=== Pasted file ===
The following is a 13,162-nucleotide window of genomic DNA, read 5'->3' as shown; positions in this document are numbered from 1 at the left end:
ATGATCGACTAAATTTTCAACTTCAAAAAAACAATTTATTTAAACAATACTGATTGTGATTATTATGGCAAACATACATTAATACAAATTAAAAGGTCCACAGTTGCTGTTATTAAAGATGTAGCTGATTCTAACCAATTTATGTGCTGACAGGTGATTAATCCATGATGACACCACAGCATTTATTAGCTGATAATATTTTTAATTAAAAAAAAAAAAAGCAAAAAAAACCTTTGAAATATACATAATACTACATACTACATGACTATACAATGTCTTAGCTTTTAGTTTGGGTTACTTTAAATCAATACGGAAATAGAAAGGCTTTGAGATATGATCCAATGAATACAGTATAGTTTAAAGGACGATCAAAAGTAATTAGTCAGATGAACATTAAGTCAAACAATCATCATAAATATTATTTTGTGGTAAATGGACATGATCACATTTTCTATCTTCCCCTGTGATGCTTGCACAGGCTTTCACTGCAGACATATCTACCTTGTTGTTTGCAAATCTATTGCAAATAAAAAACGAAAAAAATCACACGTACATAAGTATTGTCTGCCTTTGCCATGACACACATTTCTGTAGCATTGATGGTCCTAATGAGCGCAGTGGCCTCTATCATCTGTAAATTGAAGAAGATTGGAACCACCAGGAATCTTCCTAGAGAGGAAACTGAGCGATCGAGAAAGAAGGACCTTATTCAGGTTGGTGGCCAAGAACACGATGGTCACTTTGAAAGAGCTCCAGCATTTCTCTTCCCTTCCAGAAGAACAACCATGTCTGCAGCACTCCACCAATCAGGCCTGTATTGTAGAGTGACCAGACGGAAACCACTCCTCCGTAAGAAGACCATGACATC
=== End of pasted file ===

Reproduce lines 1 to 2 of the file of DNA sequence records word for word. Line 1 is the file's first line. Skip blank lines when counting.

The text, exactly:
The following is a 13,162-nucleotide window of genomic DNA, read 5'->3' as shown; positions in this document are numbered from 1 at the left end:
ATGATCGACTAAATTTTCAACTTCAAAAAAACAATTTATTTAAACAATACTGATTGTGATTATTATGGCAAACATACATTAATACAAATTAAAAGGTCCACAGTTGCTGTTATTAAAGATGTAGCTGATTCTAACCAATTTATGTGCTGACAGGTGATTAATCCATGATGACACCACAGCATTTATTAGCTGATAATATTTTTAATTAAAAAAAAAAAAAGCAAAAAAAACCTTTGAAATATACATAATACTACATACTACATGACTATACAATGTCTTAGCTTTTAGTTTGGGTTACTTTAAATCAATACGGAAATAGAAAGGCTTTGAGATATGATCCAATGAATACAGTATAGTTTAAAGGACGATCAAAAGTAATTAGTCAGATGAACATTAAGTCAAACAATCATCATAAATATTATTTTGTGGTAAATGGACATGATCACATTTTCTATCTTCCCCTGTGATGCTTGCACAGGCTTTCACTGCAGACATATCTACCTTGTTGTTTGCAAATCTATTGCAAATAAAAAACGAAAAAAATCACACGTACATAAGTATTGTCTGCCTTTGCCATGACACACATTTCTGTAGCATTGATGGTCCTAATGAGCGCAGTGGCCTCTATCATCTGTAAATTGAAGAAGATTGGAACCACCAGGAATCTTCCTAGAGAGGAAACTGAGCGATCGAGAAAGAAGGACCTTATTCAGGTTGGTGGCCAAGAACACGATGGTCACTTTGAAAGAGCTCCAGCATTTCTCTTCCCTTCCAGAAGAACAACCATGTCTGCAGCACTCCACCAATCAGGCCTGTATTGTAGAGTGACCAGACGGAAACCACTCCTCCGTAAGAAGACCATGACATC